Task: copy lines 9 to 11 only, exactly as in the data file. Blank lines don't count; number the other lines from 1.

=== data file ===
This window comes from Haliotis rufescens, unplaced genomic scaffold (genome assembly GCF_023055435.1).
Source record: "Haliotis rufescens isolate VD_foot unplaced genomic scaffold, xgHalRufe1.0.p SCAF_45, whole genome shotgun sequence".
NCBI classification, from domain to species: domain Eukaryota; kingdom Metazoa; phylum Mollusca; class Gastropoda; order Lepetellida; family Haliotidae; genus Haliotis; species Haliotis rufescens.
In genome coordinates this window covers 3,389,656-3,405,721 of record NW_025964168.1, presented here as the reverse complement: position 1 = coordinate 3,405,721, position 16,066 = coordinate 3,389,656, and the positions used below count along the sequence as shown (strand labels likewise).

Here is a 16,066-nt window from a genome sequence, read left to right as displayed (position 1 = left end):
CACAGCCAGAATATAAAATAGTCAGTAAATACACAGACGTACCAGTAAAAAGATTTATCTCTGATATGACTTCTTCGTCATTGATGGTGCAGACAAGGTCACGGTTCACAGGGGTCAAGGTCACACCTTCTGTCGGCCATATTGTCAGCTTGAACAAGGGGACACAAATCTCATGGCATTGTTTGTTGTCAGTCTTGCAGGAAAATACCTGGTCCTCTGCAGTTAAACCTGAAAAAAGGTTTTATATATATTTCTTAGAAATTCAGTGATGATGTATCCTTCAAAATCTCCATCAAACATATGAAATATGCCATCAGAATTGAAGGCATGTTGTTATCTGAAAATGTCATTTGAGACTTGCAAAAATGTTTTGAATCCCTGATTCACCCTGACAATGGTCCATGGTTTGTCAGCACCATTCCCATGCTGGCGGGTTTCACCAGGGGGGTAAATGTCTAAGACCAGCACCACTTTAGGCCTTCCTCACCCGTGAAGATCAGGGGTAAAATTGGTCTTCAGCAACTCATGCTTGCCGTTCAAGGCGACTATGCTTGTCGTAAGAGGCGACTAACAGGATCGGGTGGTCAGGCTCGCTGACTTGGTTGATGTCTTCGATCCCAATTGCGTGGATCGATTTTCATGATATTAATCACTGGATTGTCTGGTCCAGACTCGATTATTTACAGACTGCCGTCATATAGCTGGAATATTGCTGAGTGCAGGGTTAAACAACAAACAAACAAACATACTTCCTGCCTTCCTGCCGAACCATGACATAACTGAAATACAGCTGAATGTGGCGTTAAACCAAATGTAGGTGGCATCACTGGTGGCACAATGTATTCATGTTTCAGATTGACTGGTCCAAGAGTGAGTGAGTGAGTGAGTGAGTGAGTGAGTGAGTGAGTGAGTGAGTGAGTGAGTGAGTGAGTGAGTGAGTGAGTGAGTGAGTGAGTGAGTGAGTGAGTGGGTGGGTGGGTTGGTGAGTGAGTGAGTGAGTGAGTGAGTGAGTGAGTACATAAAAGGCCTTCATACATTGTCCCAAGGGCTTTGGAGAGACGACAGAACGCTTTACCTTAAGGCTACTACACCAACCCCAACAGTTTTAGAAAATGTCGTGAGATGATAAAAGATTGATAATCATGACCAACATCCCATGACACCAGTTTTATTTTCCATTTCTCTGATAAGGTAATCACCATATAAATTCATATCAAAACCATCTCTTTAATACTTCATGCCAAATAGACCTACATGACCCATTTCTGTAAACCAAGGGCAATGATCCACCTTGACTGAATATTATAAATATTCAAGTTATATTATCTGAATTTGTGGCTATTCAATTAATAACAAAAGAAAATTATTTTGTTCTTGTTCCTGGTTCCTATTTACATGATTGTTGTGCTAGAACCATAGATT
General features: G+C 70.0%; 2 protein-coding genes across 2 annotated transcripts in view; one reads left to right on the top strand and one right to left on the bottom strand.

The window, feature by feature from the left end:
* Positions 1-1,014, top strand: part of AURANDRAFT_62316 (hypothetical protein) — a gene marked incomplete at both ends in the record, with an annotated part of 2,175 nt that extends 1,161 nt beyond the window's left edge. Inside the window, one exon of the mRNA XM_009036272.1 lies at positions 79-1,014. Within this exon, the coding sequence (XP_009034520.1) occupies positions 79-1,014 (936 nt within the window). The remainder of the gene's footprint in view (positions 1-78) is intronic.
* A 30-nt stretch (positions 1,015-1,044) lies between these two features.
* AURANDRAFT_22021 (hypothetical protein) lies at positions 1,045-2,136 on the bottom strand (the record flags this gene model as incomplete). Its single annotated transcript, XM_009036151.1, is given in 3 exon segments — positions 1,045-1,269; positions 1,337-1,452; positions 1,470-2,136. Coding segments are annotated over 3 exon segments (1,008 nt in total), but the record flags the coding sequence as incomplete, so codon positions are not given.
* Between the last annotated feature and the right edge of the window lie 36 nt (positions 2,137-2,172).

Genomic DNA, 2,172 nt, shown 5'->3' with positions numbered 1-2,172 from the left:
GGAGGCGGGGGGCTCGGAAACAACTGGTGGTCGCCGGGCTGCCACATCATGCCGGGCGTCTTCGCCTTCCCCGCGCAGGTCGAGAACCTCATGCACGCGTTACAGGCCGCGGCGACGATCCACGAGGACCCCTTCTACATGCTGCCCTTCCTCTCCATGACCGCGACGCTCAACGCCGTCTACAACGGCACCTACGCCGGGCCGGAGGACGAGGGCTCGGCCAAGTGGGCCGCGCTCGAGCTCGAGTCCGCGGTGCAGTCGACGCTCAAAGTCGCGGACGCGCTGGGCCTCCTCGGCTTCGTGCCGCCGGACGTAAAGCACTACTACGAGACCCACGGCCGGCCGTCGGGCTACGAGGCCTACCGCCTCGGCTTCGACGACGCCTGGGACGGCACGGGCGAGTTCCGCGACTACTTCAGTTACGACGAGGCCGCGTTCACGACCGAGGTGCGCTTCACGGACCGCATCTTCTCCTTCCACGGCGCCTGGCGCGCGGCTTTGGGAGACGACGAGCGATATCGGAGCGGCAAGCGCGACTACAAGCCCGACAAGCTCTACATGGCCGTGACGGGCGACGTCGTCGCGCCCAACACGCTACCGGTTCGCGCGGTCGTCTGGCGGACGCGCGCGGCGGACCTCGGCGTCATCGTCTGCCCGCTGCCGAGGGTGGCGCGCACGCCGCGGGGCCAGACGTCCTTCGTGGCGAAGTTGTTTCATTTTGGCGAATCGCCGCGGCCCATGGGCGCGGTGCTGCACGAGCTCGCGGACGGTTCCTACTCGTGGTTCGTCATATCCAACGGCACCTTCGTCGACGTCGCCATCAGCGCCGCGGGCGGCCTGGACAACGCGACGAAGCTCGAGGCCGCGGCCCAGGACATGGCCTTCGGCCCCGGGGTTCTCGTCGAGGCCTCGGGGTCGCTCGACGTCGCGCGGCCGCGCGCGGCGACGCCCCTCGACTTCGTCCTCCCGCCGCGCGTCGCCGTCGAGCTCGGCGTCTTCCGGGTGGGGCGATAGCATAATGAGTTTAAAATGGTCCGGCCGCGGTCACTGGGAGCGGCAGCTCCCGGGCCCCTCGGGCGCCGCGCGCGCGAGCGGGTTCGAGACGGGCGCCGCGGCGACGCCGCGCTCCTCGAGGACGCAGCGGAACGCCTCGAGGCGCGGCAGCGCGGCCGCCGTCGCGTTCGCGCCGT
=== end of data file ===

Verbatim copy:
* Positions 1-1,014, top strand: part of AURANDRAFT_62316 (hypothetical protein) — a gene marked incomplete at both ends in the record, with an annotated part of 2,175 nt that extends 1,161 nt beyond the window's left edge. Inside the window, one exon of the mRNA XM_009036272.1 lies at positions 79-1,014. Within this exon, the coding sequence (XP_009034520.1) occupies positions 79-1,014 (936 nt within the window). The remainder of the gene's footprint in view (positions 1-78) is intronic.
* A 30-nt stretch (positions 1,015-1,044) lies between these two features.
* AURANDRAFT_22021 (hypothetical protein) lies at positions 1,045-2,136 on the bottom strand (the record flags this gene model as incomplete). Its single annotated transcript, XM_009036151.1, is given in 3 exon segments — positions 1,045-1,269; positions 1,337-1,452; positions 1,470-2,136. Coding segments are annotated over 3 exon segments (1,008 nt in total), but the record flags the coding sequence as incomplete, so codon positions are not given.